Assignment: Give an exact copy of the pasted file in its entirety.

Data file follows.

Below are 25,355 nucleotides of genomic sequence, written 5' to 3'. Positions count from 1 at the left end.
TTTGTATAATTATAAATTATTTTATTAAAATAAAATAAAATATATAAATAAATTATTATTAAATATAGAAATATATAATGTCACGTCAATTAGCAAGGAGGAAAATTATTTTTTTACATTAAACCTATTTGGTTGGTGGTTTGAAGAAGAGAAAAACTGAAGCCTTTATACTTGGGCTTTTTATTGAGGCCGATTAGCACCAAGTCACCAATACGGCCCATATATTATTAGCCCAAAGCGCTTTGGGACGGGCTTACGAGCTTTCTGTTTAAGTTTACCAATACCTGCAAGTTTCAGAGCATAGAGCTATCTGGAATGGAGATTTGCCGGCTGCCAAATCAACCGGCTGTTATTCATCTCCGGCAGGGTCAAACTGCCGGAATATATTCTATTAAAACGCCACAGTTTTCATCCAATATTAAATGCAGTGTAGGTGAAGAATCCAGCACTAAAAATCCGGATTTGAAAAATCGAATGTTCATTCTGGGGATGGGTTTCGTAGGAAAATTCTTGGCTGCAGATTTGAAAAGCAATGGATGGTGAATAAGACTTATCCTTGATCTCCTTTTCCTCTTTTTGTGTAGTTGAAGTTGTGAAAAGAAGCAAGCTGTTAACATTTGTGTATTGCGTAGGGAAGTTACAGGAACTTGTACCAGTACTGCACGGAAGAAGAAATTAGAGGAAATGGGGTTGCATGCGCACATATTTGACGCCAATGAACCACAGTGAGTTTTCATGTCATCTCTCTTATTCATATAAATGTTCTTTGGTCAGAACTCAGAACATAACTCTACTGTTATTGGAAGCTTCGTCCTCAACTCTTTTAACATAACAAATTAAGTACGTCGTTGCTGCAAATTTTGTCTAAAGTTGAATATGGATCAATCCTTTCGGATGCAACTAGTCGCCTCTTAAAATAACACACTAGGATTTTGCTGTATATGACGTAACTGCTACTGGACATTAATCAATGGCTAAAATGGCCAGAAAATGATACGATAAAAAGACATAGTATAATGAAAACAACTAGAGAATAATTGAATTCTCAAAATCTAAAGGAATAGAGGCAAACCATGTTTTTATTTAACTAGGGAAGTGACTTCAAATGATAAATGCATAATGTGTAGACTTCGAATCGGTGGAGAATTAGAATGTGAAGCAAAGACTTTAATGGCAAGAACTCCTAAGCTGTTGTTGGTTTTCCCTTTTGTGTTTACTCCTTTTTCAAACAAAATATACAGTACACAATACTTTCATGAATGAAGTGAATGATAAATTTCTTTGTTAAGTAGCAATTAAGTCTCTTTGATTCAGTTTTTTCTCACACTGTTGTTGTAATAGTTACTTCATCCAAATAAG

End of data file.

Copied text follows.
Below are 25,355 nucleotides of genomic sequence, written 5' to 3'. Positions count from 1 at the left end.
TTTGTATAATTATAAATTATTTTATTAAAATAAAATAAAATATATAAATAAATTATTATTAAATATAGAAATATATAATGTCACGTCAATTAGCAAGGAGGAAAATTATTTTTTTACATTAAACCTATTTGGTTGGTGGTTTGAAGAAGAGAAAAACTGAAGCCTTTATACTTGGGCTTTTTATTGAGGCCGATTAGCACCAAGTCACCAATACGGCCCATATATTATTAGCCCAAAGCGCTTTGGGACGGGCTTACGAGCTTTCTGTTTAAGTTTACCAATACCTGCAAGTTTCAGAGCATAGAGCTATCTGGAATGGAGATTTGCCGGCTGCCAAATCAACCGGCTGTTATTCATCTCCGGCAGGGTCAAACTGCCGGAATATATTCTATTAAAACGCCACAGTTTTCATCCAATATTAAATGCAGTGTAGGTGAAGAATCCAGCACTAAAAATCCGGATTTGAAAAATCGAATGTTCATTCTGGGGATGGGTTTCGTAGGAAAATTCTTGGCTGCAGATTTGAAAAGCAATGGATGGTGAATAAGACTTATCCTTGATCTCCTTTTCCTCTTTTTGTGTAGTTGAAGTTGTGAAAAGAAGCAAGCTGTTAACATTTGTGTATTGCGTAGGGAAGTTACAGGAACTTGTACCAGTACTGCACGGAAGAAGAAATTAGAGGAAATGGGGTTGCATGCGCACATATTTGACGCCAATGAACCACAGTGAGTTTTCATGTCATCTCTCTTATTCATATAAATGTTCTTTGGTCAGAACTCAGAACATAACTCTACTGTTATTGGAAGCTTCGTCCTCAACTCTTTTAACATAACAAATTAAGTACGTCGTTGCTGCAAATTTTGTCTAAAGTTGAATATGGATCAATCCTTTCGGATGCAACTAGTCGCCTCTTAAAATAACACACTAGGATTTTGCTGTATATGACGTAACTGCTACTGGACATTAATCAATGGCTAAAATGGCCAGAAAATGATACGATAAAAAGACATAGTATAATGAAAACAACTAGAGAATAATTGAATTCTCAAAATCTAAAGGAATAGAGGCAAACCATGTTTTTATTTAACTAGGGAAGTGACTTCAAATGATAAATGCATAATGTGTAGACTTCGAATCGGTGGAGAATTAGAATGTGAAGCAAAGACTTTAATGGCAAGAACTCCTAAGCTGTTGTTGGTTTTCCCTTTTGTGTTTACTCCTTTTTCAAACAAAATATACAGTACACAATACTTTCATGAATGAAGTGAATGATAAATTTCTTTGTTAAGTAGCAATTAAGTCTCTTTGATTCAGTTTTTTCTCACACTGTTGTTGTAATAGTTACTTCATCCAAATAAG